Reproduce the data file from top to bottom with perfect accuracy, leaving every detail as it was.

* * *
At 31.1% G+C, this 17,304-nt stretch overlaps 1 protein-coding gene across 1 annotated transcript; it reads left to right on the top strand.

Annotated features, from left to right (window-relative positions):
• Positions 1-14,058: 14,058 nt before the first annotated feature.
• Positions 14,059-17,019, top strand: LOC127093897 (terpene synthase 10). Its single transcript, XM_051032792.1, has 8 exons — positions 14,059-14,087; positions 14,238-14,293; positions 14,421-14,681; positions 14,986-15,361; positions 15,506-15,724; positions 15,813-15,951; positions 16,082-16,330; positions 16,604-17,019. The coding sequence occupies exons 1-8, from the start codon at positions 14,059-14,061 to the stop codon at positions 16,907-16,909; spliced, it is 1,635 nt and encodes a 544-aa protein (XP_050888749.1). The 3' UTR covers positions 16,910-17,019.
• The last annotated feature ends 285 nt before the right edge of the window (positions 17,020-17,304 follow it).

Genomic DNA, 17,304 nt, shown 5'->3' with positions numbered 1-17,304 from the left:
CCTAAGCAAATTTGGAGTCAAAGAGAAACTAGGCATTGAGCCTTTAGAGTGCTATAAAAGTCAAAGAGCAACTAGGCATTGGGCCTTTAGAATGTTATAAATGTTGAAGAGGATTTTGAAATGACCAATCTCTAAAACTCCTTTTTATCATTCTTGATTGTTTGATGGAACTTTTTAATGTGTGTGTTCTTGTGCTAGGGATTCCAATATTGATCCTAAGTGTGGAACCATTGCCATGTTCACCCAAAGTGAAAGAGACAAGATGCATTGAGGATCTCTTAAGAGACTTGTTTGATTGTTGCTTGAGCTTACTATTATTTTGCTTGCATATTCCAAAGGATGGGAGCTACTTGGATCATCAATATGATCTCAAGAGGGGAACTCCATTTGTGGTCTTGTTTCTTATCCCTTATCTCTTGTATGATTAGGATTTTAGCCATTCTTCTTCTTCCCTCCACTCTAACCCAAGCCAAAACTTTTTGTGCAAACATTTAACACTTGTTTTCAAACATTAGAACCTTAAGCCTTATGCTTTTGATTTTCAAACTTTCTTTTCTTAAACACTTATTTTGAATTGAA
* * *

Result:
At 31.1% G+C, this 17,304-nt stretch overlaps 1 protein-coding gene across 1 annotated transcript; it reads left to right on the top strand.

Annotated features, from left to right (window-relative positions):
• Positions 1-14,058: 14,058 nt before the first annotated feature.
• Positions 14,059-17,019, top strand: LOC127093897 (terpene synthase 10). Its single transcript, XM_051032792.1, has 8 exons — positions 14,059-14,087; positions 14,238-14,293; positions 14,421-14,681; positions 14,986-15,361; positions 15,506-15,724; positions 15,813-15,951; positions 16,082-16,330; positions 16,604-17,019. The coding sequence occupies exons 1-8, from the start codon at positions 14,059-14,061 to the stop codon at positions 16,907-16,909; spliced, it is 1,635 nt and encodes a 544-aa protein (XP_050888749.1). The 3' UTR covers positions 16,910-17,019.
• The last annotated feature ends 285 nt before the right edge of the window (positions 17,020-17,304 follow it).

Genomic DNA, 17,304 nt, shown 5'->3' with positions numbered 1-17,304 from the left:
CCTAAGCAAATTTGGAGTCAAAGAGAAACTAGGCATTGAGCCTTTAGAGTGCTATAAAAGTCAAAGAGCAACTAGGCATTGGGCCTTTAGAATGTTATAAATGTTGAAGAGGATTTTGAAATGACCAATCTCTAAAACTCCTTTTTATCATTCTTGATTGTTTGATGGAACTTTTTAATGTGTGTGTTCTTGTGCTAGGGATTCCAATATTGATCCTAAGTGTGGAACCATTGCCATGTTCACCCAAAGTGAAAGAGACAAGATGCATTGAGGATCTCTTAAGAGACTTGTTTGATTGTTGCTTGAGCTTACTATTATTTTGCTTGCATATTCCAAAGGATGGGAGCTACTTGGATCATCAATATGATCTCAAGAGGGGAACTCCATTTGTGGTCTTGTTTCTTATCCCTTATCTCTTGTATGATTAGGATTTTAGCCATTCTTCTTCTTCCCTCCACTCTAACCCAAGCCAAAACTTTTTGTGCAAACATTTAACACTTGTTTTCAAACATTAGAACCTTAAGCCTTATGCTTTTGATTTTCAAACTTTCTTTTCTTAAACACTTATTTTGAATTGAA